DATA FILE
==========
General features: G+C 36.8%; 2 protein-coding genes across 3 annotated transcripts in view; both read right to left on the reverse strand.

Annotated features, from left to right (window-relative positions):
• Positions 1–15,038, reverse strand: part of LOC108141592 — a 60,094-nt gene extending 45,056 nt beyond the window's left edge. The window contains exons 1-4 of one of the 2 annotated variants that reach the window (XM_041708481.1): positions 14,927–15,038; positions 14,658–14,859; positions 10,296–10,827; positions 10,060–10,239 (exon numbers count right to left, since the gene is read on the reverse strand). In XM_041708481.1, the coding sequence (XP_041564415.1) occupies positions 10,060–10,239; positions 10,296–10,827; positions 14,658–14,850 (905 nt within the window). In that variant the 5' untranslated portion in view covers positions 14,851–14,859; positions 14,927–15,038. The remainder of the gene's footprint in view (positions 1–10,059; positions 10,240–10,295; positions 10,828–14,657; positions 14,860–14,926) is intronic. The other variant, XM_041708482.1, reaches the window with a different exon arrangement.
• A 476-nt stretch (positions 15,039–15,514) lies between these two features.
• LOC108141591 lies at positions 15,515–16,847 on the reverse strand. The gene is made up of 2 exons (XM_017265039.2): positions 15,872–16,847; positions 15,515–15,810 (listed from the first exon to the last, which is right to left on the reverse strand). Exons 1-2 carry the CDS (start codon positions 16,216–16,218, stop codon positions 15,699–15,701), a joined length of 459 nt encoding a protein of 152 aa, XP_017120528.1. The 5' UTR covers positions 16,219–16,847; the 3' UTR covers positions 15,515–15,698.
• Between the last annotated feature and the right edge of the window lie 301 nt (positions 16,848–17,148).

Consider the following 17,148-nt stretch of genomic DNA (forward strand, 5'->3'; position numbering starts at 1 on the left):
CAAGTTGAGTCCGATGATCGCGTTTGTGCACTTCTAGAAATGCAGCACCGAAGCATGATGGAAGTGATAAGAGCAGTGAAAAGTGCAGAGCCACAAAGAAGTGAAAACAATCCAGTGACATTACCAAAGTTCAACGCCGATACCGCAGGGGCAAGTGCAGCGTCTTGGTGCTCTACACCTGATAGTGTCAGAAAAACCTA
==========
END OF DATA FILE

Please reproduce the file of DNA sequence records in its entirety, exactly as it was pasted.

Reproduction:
General features: G+C 36.8%; 2 protein-coding genes across 3 annotated transcripts in view; both read right to left on the reverse strand.

Annotated features, from left to right (window-relative positions):
• Positions 1–15,038, reverse strand: part of LOC108141592 — a 60,094-nt gene extending 45,056 nt beyond the window's left edge. The window contains exons 1-4 of one of the 2 annotated variants that reach the window (XM_041708481.1): positions 14,927–15,038; positions 14,658–14,859; positions 10,296–10,827; positions 10,060–10,239 (exon numbers count right to left, since the gene is read on the reverse strand). In XM_041708481.1, the coding sequence (XP_041564415.1) occupies positions 10,060–10,239; positions 10,296–10,827; positions 14,658–14,850 (905 nt within the window). In that variant the 5' untranslated portion in view covers positions 14,851–14,859; positions 14,927–15,038. The remainder of the gene's footprint in view (positions 1–10,059; positions 10,240–10,295; positions 10,828–14,657; positions 14,860–14,926) is intronic. The other variant, XM_041708482.1, reaches the window with a different exon arrangement.
• A 476-nt stretch (positions 15,039–15,514) lies between these two features.
• LOC108141591 lies at positions 15,515–16,847 on the reverse strand. The gene is made up of 2 exons (XM_017265039.2): positions 15,872–16,847; positions 15,515–15,810 (listed from the first exon to the last, which is right to left on the reverse strand). Exons 1-2 carry the CDS (start codon positions 16,216–16,218, stop codon positions 15,699–15,701), a joined length of 459 nt encoding a protein of 152 aa, XP_017120528.1. The 5' UTR covers positions 16,219–16,847; the 3' UTR covers positions 15,515–15,698.
• Between the last annotated feature and the right edge of the window lie 301 nt (positions 16,848–17,148).

Consider the following 17,148-nt stretch of genomic DNA (forward strand, 5'->3'; position numbering starts at 1 on the left):
CAAGTTGAGTCCGATGATCGCGTTTGTGCACTTCTAGAAATGCAGCACCGAAGCATGATGGAAGTGATAAGAGCAGTGAAAAGTGCAGAGCCACAAAGAAGTGAAAACAATCCAGTGACATTACCAAAGTTCAACGCCGATACCGCAGGGGCAAGTGCAGCGTCTTGGTGCTCTACACCTGATAGTGTCAGAAAAACCTA